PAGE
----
California Supreme Court’s Decision Adds “Standing” to Class Action Defense Arsenal Against UCL Claims Pending at Time of Proposition 64’s Passage
California’s Unfair Competition Law (UCL), California Bus. & Prof. Code, §§ 17200 et seq., was enacted “to protect consumers and competitors” alike from unfair competition in commercial markets for goods and services “by promoting fair competition,” Kasky v. Nike, 27 Cal.4th 939, 949 (Cal. 2002). While government entities may enforce the provisions of the UCL, California law also permits private parties to enforce its terms. Generally, however, the UCL was not intended to provide a means of redressing a personal injury; rather, California’s statutory scheme permits a party on behalf of the public (other consumers or competitors) to enjoin an unlawful or unfair business practice. These so-called “representative actions” are often filed as class actions. The California Supreme Court today resolved the issue of whether Proposition 64, approved in November 2004, applies to cases pending at the time of its passage. Californians for Disability Rights v. Mervyn’s, ___ Cal.4th ___ (Cal. July 24, 2006).
The scope of the UCL is extremely broad. It defines “unfair competition” to “include any unlawful, unfair or fraudulent business act or practice and unfair, deceptive, untrue or misleading advertising and any act prohibited by Chapter 1 (commencing with Section 17500) of Part 3 of Division 7 of the Business and Professions Code.” The Supreme Court has referred to this as “sweeping language” and declared that it is intended to cover “‘anything that can properly be called a business practice and that at the same time is forbidden by law.'” Bank of the West v. Superior Court, 2 Cal.4th 1254, 1266 (Cal. 1992) (citation omitted). As the court explained, “[i]n essence, an action based on Business and Professions Code section 17200 to redress an unlawful business practice ‘borrows’ violations of other laws and treats these violations, when committed pursuant to business activity, as unlawful practices independently actionable under section 17200 et seq. and subject to the distinct remedies provided thereunder.” Farmers Ins. Exchange v. Superior Court, 2 Cal.4th 377, 383 (Cal. 1992) (citation omitted).
As originally enacted, the UCL authorized “any person acting for the interests of itself, its members or the general public” (former § 17204). The law did not require that the plaintiff suffer any injury or damage, or otherwise be “aggrieved” in order to have standing to sue. See AICCO, Inc. v. Insurance Co. of North America, 90 Cal.App.4th 579, 592 (Cal.App. 2001); Consumers Union of United States, Inc. v. Fisher Development, Inc., 208 Cal.App.3d 1433, 1439 (Cal.App. 1989). Not surprisingly, a cottage industry quickly arose consisting of “recidivist plaintiffs” who wandered from store to store looking for some excuse to file suit “on behalf of the public.” In 2004, California voters passed Proposition 64 to require, inter alia, plaintiffs under the UCL demonstrate standing to sue by showing that they have “suffered injury in fact [or] lost money or property as a result of unfair competition”: the question was whether this standing requirement applied retroactively to cases pending at the time of Proposition 64’s passage. Slip Opn., at 1-2. The Supreme Court concluded that it did. Id., at 8-11.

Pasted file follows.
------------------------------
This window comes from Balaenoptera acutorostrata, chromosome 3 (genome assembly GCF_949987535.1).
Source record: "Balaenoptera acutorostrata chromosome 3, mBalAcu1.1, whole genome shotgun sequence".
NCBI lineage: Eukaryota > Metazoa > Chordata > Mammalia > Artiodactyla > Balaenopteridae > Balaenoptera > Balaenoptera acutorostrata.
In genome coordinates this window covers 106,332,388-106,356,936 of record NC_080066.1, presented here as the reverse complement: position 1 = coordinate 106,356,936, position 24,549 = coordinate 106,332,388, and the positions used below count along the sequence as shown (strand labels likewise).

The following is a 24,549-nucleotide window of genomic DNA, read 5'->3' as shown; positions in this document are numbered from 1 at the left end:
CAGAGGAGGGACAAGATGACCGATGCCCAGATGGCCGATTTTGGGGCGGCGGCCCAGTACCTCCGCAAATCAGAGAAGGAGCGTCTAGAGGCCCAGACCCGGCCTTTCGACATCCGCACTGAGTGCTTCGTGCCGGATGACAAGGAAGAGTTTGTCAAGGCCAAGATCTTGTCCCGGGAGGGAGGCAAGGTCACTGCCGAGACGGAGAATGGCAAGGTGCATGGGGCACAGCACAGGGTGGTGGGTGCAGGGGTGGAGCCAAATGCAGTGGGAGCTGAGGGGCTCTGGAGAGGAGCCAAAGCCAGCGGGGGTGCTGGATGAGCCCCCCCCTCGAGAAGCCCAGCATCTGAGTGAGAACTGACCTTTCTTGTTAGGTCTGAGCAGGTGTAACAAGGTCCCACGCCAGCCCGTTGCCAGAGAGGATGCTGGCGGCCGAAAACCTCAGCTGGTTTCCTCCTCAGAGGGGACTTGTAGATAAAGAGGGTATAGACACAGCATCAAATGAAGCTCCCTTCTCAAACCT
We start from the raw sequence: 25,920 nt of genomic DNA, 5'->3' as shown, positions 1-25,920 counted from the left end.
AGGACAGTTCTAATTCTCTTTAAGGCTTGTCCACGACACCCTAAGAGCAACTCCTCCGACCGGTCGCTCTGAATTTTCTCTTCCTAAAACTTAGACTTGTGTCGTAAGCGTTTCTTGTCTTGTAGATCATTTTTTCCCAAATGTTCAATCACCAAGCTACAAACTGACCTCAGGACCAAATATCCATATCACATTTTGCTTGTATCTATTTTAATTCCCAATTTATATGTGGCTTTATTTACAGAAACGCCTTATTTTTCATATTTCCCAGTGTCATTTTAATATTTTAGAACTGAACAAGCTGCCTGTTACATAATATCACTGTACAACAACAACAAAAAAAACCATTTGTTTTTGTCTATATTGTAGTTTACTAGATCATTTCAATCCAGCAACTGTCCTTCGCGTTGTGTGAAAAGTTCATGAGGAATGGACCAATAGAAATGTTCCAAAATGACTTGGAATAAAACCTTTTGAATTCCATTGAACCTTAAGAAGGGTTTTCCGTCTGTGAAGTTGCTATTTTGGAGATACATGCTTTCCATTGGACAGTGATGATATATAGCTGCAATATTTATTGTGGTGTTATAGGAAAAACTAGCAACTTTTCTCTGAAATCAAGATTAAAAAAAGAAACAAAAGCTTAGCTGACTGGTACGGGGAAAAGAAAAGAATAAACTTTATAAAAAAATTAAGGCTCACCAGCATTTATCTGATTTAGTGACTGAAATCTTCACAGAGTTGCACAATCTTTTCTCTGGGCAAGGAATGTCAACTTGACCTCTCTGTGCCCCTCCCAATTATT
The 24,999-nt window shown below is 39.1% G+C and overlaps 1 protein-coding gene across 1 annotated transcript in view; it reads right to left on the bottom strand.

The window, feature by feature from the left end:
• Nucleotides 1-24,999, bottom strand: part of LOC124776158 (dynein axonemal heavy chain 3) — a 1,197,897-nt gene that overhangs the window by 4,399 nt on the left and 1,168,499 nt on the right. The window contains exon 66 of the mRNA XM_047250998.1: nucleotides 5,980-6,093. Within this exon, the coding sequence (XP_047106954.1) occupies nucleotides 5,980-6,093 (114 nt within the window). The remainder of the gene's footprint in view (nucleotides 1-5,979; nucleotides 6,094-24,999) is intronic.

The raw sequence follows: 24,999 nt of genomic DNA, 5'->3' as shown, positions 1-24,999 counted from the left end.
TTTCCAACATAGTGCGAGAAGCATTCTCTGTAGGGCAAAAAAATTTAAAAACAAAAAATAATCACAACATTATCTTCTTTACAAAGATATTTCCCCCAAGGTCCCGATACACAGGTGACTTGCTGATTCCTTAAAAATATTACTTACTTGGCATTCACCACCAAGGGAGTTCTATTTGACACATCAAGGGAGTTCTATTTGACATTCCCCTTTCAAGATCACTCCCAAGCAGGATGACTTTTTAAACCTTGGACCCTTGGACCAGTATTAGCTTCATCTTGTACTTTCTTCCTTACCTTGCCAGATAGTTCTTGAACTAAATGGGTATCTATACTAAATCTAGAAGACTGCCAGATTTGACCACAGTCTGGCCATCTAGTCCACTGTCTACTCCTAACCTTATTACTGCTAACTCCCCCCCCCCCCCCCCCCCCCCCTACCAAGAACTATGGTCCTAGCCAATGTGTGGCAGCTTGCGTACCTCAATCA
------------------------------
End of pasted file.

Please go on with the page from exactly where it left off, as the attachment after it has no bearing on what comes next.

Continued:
In essence, the Supreme Court held that the statutory changes brought about by Proposition 64 simply “apply” to pending cases – technically, it did not hold that the new standing requirements applied “retroactively.” Slip Opn., at 8. As the Court explained, Proposition 64 simply “withdraws the standing of persons who have not been harmed to represent those who have,” id., at 9. The Supreme Court continued:
But the section need not for that reason be described as operating retroactively. For a lawsuit properly to be allowed to continue, standing must exist at all time until judgment is entered and not just on the date the complaint was filed.
Thus, the significant changes to the standing requirements for UCL claims apply to pending cases not because the statutory changes are being given retroactive effect, but because the plaintiffs no longer have standing presently to continue to prosecute the matter.